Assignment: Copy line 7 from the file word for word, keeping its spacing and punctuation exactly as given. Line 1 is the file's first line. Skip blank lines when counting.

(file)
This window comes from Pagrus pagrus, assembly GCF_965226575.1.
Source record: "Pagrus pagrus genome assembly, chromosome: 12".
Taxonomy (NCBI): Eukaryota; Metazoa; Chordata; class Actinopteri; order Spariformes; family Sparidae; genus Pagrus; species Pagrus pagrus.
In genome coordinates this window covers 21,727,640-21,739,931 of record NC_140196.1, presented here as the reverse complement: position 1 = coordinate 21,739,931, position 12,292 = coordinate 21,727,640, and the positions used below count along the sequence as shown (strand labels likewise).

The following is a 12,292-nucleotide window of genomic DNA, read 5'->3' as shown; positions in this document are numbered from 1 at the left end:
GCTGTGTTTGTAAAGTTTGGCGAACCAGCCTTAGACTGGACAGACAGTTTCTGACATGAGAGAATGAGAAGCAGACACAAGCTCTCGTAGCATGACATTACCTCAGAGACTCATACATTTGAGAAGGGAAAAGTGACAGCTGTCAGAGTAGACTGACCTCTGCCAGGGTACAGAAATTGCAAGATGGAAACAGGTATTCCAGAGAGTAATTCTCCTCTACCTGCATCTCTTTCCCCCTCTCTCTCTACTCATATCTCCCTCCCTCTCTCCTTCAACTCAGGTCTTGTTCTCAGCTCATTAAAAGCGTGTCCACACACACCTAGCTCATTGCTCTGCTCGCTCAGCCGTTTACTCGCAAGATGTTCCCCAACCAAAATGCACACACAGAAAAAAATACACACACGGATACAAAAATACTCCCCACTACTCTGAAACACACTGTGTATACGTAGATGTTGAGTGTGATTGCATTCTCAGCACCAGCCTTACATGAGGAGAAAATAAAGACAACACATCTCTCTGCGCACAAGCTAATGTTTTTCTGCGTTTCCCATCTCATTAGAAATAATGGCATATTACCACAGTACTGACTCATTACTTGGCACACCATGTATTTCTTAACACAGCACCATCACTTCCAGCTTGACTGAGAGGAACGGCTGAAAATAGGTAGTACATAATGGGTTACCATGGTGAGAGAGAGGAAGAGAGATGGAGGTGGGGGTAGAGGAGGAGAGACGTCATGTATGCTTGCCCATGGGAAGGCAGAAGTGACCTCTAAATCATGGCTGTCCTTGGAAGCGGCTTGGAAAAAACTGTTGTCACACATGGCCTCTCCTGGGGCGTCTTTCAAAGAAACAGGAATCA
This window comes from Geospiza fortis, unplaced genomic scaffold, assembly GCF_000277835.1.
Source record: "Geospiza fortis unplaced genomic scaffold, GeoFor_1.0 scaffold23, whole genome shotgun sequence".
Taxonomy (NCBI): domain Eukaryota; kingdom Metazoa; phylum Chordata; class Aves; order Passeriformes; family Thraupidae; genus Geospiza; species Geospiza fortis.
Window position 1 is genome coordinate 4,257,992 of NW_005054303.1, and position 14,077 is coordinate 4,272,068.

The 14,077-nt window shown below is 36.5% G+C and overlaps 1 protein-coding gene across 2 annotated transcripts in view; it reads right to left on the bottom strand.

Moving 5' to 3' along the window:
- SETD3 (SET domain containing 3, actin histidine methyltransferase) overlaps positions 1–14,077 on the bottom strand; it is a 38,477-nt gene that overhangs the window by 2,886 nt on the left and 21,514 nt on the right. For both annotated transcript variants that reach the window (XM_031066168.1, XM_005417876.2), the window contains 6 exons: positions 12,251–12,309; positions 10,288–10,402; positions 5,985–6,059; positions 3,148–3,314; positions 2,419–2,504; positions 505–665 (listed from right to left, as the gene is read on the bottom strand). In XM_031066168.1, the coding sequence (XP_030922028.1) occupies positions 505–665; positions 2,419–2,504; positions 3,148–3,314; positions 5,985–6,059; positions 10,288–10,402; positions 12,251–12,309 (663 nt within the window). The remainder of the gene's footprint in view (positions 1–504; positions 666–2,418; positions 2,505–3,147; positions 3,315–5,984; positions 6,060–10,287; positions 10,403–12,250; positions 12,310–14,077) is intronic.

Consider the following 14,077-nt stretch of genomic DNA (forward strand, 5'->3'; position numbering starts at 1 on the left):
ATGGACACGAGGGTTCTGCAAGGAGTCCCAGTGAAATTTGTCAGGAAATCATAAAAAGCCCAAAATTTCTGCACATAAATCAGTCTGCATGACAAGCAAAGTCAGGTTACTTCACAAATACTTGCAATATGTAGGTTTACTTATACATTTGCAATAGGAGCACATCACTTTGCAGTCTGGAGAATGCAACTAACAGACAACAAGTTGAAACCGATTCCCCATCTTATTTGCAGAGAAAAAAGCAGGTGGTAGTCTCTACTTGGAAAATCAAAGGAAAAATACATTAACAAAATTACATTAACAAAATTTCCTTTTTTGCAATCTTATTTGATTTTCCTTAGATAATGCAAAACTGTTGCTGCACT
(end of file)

This window comes from Geospiza fortis, unplaced genomic scaffold, assembly GCF_000277835.1.